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Saturday, June 08, 2013

Strict Anaerobes that Produce Catalase

One thing every new bacteriology student learns on Day One is that some microbes are strict anaerobes (completely unable to use oxygen), and a universal characteristic of strict anaerobes is that they lack an important enzyme called catalase that breaks down hydrogen peroxide to oxygen and water. The idea is that anaerobes don't need to have catalase, because they don't live in the kind of highly oxidized environments where hydrogen peroxide forms. Lack of catalase is supposedly why many anaerobes are killed upon exposure to air. According to legend, once oxygen gets into the cells, hydrogen peroxide starts to build up, and with no catalase to break it down, anaerobes choke on toxic peroxides.

I'll let you in on a little secret, though. This nice-sounding story (about peroxide buildup killing anaerobes upon exposure to air) turns out to be mostly conjecture, not well supported by science. Even the bit about anaerobes lacking catalase isn't completely true. Many anaerobes do make catalase.

For today's post, I did a protein-sequence BLAST search against several families of obligate anaerobes using the katA gene of Proteus mirabilis as a reference, and I was quickly able to identify two dozen strict anaerobes that do, in fact, have a catalase gene (see table below).

Table 1: Strict Anaerobes that Produce Catalase
(tblastn query: Proteus mirabilis katA gene)

Organism
Length (AA)
E-value
Percent identities
Alkaliphilus metalliredigens strain QYMF
475
4.0E-97
40.0
Anaerococcus prevotii strain DSM 20548
473
2.0E-162
59.6
Anaerococcus vaginalis strain ATCC 51170
482
3.0E-171
61.4
Bacteroides coprocola strain DSM 17136
479
0
68.6
Bacteroides coprophilus strain DSM 18228
477
0
68.3
Bacteroides eggerthii strain 1_2_48FAA
478
0
69.6
Bacteroides intestinalis strain DSM 17393
478
0
70.0
Bacteroides ovatus strain 3_8_47FAA
478
0
69.0
Bacteroides plebeius strain DSM 17135
479
0
68.2
Bacteroides thetaiotaomicron strain VPI-5482
480
0
68.7
Clostridium botulinum A3 strain Loch Maree
341
4.0E-67
38.1
Clostridium botulinum B1 strain Okra
463
1.0E-67
33.9
Clostridium hathewayi strain WAL-18680
474
7.0E-167
58.6
Clostridium lentocellum strain DSM 5427
476
2.0E-168
59.4
Clostridium phytofermentans strain ISDg
472
3.0E-107
43.6
Desulfitobacterium dichloroeliminans strain LMG P-21439
477
0
72.3
Desulfitobacterium hafniense DCB-2
493
1.0E-100
39.9
Desulfosporosinus youngiae strain DSM 17734
491
7.0E-103
41.1
Desulfotomaculum ruminis strain DSM 2154
477
2.0E-142
52.2
Dethiobacter alkaliphilus strain AHT 1
468
5.0E-102
40.3
Lachnospiraceae bacterium strain 3_1_57FAA_CT1
470
1.0E-165
59.5
Propionibacterium acnes strain 266
444
3.0E-114
47.2
Syntrophobotulus glycolicus strain DSM 8271
484
2.0E-102
40.7
Veillonella sp. strain 3_1_44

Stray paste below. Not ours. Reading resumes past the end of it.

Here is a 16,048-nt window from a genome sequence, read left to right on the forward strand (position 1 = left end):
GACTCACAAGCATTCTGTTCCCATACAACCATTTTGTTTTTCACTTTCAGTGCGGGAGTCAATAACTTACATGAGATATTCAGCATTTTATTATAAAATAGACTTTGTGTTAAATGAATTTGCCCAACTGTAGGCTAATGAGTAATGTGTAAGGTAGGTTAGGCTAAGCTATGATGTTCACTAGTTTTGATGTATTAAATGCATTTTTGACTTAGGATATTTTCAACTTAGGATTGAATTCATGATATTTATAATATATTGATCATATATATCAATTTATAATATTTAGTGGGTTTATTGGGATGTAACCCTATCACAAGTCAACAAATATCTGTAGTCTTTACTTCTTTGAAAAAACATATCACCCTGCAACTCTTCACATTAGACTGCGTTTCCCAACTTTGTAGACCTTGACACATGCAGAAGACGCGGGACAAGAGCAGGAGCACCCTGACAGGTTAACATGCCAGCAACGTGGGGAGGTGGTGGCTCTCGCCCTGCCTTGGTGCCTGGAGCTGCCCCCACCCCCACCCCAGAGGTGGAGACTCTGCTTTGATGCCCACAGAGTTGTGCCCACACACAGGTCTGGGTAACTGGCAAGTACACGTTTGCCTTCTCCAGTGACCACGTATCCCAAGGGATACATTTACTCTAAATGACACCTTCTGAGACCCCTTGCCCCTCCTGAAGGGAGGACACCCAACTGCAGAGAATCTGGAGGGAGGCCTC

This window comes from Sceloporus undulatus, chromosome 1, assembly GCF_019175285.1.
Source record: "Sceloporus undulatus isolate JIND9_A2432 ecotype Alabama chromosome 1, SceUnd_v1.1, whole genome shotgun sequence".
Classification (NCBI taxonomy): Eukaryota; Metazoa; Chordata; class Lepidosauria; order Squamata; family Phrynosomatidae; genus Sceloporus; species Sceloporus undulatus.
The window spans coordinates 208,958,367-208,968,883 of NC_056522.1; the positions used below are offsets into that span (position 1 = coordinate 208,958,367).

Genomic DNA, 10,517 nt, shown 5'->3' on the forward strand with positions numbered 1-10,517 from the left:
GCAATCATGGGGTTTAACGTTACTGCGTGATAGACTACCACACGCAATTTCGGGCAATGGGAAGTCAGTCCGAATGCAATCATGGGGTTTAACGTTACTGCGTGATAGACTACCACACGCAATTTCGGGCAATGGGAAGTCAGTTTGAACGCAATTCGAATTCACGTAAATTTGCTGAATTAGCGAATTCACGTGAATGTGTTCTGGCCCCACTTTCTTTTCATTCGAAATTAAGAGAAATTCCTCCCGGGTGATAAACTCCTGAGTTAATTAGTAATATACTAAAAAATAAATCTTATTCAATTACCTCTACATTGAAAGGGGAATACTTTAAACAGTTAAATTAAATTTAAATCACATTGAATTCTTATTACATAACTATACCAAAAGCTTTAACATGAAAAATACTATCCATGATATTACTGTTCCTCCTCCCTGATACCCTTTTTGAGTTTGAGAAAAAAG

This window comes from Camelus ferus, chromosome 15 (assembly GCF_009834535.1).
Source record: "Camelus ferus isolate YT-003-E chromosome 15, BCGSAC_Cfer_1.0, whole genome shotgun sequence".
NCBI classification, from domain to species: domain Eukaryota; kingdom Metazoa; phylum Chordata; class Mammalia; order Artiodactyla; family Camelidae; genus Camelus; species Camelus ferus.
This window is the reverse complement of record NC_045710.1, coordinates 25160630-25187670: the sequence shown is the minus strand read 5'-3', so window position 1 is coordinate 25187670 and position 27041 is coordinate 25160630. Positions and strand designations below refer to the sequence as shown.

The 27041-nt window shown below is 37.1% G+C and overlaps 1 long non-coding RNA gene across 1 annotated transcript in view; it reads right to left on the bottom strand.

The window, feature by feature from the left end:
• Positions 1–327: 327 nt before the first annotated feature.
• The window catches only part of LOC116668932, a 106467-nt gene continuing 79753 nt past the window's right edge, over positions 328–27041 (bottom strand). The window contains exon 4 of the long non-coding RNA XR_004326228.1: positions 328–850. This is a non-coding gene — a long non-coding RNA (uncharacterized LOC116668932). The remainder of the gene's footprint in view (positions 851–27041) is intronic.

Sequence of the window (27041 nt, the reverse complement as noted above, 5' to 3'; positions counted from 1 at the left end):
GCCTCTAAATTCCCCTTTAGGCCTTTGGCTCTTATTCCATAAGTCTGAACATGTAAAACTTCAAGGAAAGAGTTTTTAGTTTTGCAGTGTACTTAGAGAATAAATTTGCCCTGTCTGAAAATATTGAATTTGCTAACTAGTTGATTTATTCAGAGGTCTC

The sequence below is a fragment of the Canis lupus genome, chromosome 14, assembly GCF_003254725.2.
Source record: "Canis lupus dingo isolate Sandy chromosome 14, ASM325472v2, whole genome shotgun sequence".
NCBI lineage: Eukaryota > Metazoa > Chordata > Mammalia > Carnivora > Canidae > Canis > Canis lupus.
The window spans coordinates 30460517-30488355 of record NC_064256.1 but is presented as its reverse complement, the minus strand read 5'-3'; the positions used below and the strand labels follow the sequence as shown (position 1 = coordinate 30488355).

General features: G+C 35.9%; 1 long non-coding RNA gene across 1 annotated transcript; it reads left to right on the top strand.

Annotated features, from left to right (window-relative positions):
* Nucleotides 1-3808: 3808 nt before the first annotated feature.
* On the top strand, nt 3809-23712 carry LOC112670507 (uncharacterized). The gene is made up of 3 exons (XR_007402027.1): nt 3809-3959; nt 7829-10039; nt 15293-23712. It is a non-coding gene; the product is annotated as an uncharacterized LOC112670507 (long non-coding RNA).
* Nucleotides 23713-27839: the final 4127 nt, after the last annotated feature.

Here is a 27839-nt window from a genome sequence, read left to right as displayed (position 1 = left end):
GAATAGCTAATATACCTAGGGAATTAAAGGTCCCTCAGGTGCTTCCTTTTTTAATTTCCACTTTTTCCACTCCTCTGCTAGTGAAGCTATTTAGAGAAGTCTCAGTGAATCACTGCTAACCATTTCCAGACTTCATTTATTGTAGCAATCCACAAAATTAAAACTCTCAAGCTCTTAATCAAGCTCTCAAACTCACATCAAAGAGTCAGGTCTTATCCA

474
0
66.0

Each entry in this table represents a protein-sequence (not DNA sequence) match between a gene in the organism listed and the catalase gene of Proteus mirabilis. (Proteus is a facultative anaerobe related to E. coli and Salmonella.) The length of each organism's catalase enzyme, in amino acids, is shown under Length. (By way of reference, the Proteus catalase is 484 amino acids long.) E-value is the so-called expectation value, a measure of how likely the sequence match would be by chance. All of the values shown are extraordinarily low. "Percent identities" is the percentage of amino-acid matches between the Proteus enzyme and the target organism's enzyme. Values in the 30% to 40% range are not unusual for functionally related enzymes in otherwise distantly related organisms. Values above 60% tend to suggest a phylogenetic relationship, whereas in two organisms that are known to be unrelated, a value above 70% would (in many cases) be considered evidence of possible horizontal gene transfer. 

Here's the protein-blast query sequence I used, in case you want to verify these results (or go looking for more catalase-producing anaerobes):

>Proteus mirabilis strain HI4320(v1, unmasked), Name: PMI1740, YP_002151471.1, katA, Type: CDS, Feature Location: (Chr: 1, 1861974..1863428) Genomic Location: 1861974-1863428
MEKKKLTTAAGAPVVDNNNVITAGPRGPMLLQDVWFLEKLAHFDREVIPERRMHAKGSGAFGTFTVTHDITKYTRAKIFSEVGKKTEMFARFSTVAGER
GAADAERDIRGFALKFYTEEGNWDMVGNNTPVFYLRDPLKFPDLNHIVKRDPRTNMRNMAYKWDFFSHLPESLHQLTIDMSDRGLPLSYRFVHGFGSHT
YSFINKDNERFWVKFHFRCQQGIKNLMDDEAEALVGKDRESSQRDLFEAIERGDYPRWKLQIQIMPEKEASTVPYNPFDLTKVWPHADYPLMDVGYFEL
NRNPDNYFSDVEQAAFSPANIVPGISFSPDKMLQGRLFSYGDAHRYRLGVNHHQIPVNAPKCPFHNYHRDGAMRVDGNSGNGITYEPNSGGVFQEQPDF
KEPPLSIEGAADHWNHREDEDYFSQPRALYELLSDDEHQRMFARIAGELSQASKETQQRQIDLFTKVHPEYGAGVEKAIKVLEGKDAK

ADDENDUM: After writing this post, I found that catalase also occurs in archeons. See this post for details.

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